In January 2018, I was excited to begin my training at the Institute for Integrative Nutrition. When I started, I was judgmental about why people got specific ailments. With Western medicine as the foundation of my health knowledge, I believed we were all predisposed to our conditions based on genetics, and nothing could be done about it.
A 20-year history of experiencing painful fibroids led me to pursue health coaching. Before IIN, I'd spent five years studying holistic approaches to healing. I figured if I could help myself, I would eventually help the countless others suffering from the same issue. I had no idea about the role of a Health Coach, but after much research, I became excited to bring my insight and knowledge to support others.
How my IIN education informed my work
The classes at IIN were enlightening – I learned so much about human behavior and how the human mind, body, and spirit work in tandem to support healing. The most important lesson I learned was about bio-individuality, the concept that everyone is different based on how they were nurtured (or not) in their mother's womb and their upbringing, environment, exercise routine, sleep quantity, water intake, etc.
Upon graduation, my goal was to become the premiere Health Coach for Black women, who have the worst health outcomes among any other group. I quickly started booking clients and began holding group events, which I called Goddess Gatherings. I even joined a local integrative wellness practice as a lifestyle consultant, engaging clients one-on-one regarding their health. It didn't take long before I began to feel burnout. It was frustrating when, session after session, clients weren’t sticking to the protocol. Then I became nervous I'd spent too much money and time on a new career path only to feel less fulfilled than I'd anticipated.
After soul searching, I realized I had more fun in and enjoyed the camaraderie of the group setting – it was where I was able to shine! After each session, the women offered glowing feedback about the content, structure, and knowledge presented. In fall 2018, I created the Sanctuary Radio Show through a local radio station. My mission was to educate, inspire, and empower Black women to unapologetically transform into their most authentic, healthiest selves by tapping into the goddess within. This platform allowed me to have a broader reach to share transformational information. I enjoyed the production process and got positive reviews from listeners.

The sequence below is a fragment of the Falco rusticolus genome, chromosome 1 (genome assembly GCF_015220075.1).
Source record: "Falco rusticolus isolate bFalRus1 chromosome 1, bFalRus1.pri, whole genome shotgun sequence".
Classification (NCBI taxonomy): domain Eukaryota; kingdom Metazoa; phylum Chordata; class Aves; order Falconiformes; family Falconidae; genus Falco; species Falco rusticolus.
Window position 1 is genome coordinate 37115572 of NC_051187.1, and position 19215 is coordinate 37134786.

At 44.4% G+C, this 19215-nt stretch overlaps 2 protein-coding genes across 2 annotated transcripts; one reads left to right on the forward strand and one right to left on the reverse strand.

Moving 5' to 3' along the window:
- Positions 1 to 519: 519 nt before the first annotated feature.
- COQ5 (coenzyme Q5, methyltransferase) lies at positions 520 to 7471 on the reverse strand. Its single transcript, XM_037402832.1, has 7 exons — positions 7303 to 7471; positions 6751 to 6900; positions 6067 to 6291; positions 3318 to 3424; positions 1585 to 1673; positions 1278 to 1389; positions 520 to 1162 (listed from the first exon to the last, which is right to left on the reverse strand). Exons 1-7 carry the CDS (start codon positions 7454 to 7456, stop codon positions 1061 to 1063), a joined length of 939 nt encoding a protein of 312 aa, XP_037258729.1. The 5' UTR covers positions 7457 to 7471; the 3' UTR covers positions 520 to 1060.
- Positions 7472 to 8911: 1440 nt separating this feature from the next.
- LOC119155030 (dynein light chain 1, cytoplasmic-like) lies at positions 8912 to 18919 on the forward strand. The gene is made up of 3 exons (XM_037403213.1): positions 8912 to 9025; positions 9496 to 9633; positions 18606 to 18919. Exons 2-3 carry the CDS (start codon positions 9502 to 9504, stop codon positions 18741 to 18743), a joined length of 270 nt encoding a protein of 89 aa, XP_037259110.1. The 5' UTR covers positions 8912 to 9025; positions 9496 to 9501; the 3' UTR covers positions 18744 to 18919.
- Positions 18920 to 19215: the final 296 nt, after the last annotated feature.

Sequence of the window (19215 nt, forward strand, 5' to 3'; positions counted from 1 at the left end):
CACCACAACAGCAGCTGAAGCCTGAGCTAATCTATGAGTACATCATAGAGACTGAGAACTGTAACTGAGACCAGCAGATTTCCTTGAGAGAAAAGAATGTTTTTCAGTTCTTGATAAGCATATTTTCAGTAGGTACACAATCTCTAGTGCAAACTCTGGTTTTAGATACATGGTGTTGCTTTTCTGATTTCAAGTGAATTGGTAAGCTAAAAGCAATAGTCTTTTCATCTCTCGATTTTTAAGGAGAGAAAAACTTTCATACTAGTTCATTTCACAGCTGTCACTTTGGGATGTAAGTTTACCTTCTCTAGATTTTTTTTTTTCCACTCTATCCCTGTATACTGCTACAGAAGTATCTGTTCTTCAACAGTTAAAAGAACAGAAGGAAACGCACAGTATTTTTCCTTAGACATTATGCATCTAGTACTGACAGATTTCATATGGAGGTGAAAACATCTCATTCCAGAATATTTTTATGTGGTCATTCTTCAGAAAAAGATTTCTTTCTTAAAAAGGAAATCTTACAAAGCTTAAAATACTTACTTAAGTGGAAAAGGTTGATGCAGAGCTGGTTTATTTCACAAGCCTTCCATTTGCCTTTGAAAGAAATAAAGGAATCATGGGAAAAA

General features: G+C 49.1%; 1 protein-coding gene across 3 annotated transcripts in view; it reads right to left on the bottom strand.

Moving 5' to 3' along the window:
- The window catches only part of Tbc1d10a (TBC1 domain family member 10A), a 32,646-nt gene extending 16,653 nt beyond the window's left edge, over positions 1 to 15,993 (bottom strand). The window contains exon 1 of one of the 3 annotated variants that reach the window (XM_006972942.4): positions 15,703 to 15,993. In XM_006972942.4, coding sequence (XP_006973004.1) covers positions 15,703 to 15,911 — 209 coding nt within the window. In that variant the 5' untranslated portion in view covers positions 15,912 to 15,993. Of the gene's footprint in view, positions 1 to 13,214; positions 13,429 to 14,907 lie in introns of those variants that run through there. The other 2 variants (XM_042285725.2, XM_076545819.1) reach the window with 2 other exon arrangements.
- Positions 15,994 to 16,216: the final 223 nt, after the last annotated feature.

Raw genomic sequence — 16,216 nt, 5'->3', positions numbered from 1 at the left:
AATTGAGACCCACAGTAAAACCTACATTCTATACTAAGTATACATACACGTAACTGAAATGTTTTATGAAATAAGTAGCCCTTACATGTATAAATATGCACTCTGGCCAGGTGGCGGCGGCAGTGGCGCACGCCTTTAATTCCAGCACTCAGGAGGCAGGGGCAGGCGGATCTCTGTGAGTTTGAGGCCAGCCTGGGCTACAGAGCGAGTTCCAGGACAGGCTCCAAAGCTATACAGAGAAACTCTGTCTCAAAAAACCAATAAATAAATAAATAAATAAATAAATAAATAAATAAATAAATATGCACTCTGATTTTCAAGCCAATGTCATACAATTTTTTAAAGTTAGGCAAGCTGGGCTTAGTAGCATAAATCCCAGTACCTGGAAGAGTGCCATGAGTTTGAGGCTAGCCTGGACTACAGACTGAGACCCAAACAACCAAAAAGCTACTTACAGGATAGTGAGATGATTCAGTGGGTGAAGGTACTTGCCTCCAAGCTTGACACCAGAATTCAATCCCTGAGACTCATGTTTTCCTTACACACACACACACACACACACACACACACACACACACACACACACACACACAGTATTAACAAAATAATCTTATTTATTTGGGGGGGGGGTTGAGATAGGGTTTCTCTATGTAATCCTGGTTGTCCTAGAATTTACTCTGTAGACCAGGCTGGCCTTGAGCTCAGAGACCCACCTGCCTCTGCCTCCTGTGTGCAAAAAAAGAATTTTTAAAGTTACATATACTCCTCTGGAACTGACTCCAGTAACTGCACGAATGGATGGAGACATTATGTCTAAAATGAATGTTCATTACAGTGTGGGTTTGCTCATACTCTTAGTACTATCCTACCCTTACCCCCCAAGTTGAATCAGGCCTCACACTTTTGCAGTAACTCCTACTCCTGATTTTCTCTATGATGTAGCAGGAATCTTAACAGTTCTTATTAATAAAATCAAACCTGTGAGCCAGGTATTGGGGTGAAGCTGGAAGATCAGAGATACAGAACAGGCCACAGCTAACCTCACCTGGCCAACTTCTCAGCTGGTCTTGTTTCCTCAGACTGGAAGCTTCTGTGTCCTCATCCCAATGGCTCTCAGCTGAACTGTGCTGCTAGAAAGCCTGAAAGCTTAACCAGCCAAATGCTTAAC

Though it was time consuming, it was only then that I felt more peaceful in the role I'd created for myself. I realized I did not have to follow the traditional route of seeing clients one-on-one to be a successful Health Coach – and that was okay.
Continuously evolving on my Health Coach journey
Even my Health Coach journey led me back to my favorite IIN concept of bio-individuality. A successful Health Coach understands their strengths and weaknesses and doesn't try to compare themselves to others. They harness their unique gifts in a way that feels peaceful and productive to them.
Recently after a short illness, I questioned my health coaching ability. Though I was using every tool in my arsenal to feel better more quickly, I had to remember that healing takes time. Just because I was a trained Health Coach did not mean I was immune to illness; I was simply still human. At that moment, I realized I hadn't been offering myself the same level of compassion and understanding I would have given a client. I slowly began to provide myself with more grace during my healing process.
The best Health Coaches are honest with themselves about the ways they can best support clients, remember their own vulnerability, and unapologetically pivot when things aren't going as planned. The more in tune a Health Coach is with their own self, the better they are able to offer the highest level of support for their clients. This is the ultimate mark of success.